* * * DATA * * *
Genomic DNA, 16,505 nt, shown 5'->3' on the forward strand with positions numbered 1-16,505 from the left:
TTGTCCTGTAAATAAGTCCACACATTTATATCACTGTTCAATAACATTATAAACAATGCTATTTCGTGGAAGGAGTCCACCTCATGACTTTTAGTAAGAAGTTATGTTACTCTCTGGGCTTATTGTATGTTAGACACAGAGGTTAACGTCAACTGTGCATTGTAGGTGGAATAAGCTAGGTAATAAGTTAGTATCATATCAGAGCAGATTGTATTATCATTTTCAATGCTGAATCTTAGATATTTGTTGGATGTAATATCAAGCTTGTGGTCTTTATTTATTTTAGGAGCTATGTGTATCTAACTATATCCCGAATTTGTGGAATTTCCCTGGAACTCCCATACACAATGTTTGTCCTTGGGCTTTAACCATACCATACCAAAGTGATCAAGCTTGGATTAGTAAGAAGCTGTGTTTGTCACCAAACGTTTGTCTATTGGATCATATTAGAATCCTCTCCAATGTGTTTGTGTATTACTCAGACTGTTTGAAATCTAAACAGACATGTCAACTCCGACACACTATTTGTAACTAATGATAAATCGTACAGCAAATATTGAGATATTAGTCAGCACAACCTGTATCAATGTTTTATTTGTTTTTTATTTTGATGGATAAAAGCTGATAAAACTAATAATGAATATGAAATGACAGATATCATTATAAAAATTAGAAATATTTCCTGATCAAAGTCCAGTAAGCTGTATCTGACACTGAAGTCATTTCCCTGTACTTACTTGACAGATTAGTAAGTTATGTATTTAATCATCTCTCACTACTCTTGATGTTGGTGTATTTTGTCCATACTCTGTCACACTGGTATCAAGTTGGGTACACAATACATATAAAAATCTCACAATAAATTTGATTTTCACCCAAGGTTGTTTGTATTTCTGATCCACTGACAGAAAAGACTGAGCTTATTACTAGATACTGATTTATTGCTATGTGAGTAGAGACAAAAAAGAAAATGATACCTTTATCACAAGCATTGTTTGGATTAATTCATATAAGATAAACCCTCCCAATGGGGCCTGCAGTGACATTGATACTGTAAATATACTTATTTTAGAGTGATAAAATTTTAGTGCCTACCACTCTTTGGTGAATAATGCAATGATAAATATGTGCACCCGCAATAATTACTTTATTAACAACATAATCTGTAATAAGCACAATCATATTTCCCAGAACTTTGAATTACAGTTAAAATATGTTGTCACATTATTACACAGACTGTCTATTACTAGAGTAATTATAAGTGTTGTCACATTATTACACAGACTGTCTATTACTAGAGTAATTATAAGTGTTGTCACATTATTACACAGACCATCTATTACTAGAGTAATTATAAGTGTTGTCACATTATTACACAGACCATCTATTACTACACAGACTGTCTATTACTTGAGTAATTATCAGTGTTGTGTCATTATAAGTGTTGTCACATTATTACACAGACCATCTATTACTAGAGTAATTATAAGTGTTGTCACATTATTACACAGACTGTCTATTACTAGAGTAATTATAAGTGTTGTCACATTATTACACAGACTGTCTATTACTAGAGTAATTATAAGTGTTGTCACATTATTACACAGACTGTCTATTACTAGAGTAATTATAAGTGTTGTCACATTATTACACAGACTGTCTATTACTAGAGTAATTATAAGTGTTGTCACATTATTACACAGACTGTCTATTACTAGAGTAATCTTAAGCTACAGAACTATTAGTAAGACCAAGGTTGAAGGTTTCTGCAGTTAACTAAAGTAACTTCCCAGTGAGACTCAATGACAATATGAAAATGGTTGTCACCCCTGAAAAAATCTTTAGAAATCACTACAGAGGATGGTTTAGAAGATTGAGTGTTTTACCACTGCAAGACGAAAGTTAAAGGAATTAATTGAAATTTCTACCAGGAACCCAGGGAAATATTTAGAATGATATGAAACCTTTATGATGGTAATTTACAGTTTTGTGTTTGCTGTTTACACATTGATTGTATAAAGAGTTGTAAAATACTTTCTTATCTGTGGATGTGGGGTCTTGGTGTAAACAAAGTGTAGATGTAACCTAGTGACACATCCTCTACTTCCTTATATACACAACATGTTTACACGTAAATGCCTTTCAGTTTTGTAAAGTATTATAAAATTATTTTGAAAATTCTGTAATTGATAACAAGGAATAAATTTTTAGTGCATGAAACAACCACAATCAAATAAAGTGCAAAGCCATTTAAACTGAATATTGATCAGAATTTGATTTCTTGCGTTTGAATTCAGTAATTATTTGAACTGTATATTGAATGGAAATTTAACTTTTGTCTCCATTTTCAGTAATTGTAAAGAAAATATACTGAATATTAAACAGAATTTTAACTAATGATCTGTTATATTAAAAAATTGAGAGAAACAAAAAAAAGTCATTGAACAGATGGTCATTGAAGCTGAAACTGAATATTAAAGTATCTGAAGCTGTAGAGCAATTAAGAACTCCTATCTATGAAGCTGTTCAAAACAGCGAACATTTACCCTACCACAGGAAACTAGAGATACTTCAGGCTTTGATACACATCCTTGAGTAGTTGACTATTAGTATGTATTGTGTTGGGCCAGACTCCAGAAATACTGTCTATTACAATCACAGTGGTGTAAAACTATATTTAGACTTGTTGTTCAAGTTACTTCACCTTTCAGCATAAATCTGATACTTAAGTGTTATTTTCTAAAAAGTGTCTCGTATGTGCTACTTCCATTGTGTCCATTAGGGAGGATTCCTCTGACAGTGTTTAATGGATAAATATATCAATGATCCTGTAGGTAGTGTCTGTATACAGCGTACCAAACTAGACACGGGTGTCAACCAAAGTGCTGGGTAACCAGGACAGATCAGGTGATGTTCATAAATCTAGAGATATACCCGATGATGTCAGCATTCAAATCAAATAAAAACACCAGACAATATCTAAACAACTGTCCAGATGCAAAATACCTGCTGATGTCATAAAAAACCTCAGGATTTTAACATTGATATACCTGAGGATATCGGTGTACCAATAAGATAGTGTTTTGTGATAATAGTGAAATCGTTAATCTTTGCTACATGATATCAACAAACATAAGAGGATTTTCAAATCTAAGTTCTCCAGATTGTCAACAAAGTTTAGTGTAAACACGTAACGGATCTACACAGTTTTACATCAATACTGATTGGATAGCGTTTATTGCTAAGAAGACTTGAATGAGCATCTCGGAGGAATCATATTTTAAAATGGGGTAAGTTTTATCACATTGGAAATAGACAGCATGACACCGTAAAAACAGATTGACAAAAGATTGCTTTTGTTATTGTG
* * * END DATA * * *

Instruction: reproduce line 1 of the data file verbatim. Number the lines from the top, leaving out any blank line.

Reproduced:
Genomic DNA, 16,505 nt, shown 5'->3' on the forward strand with positions numbered 1-16,505 from the left: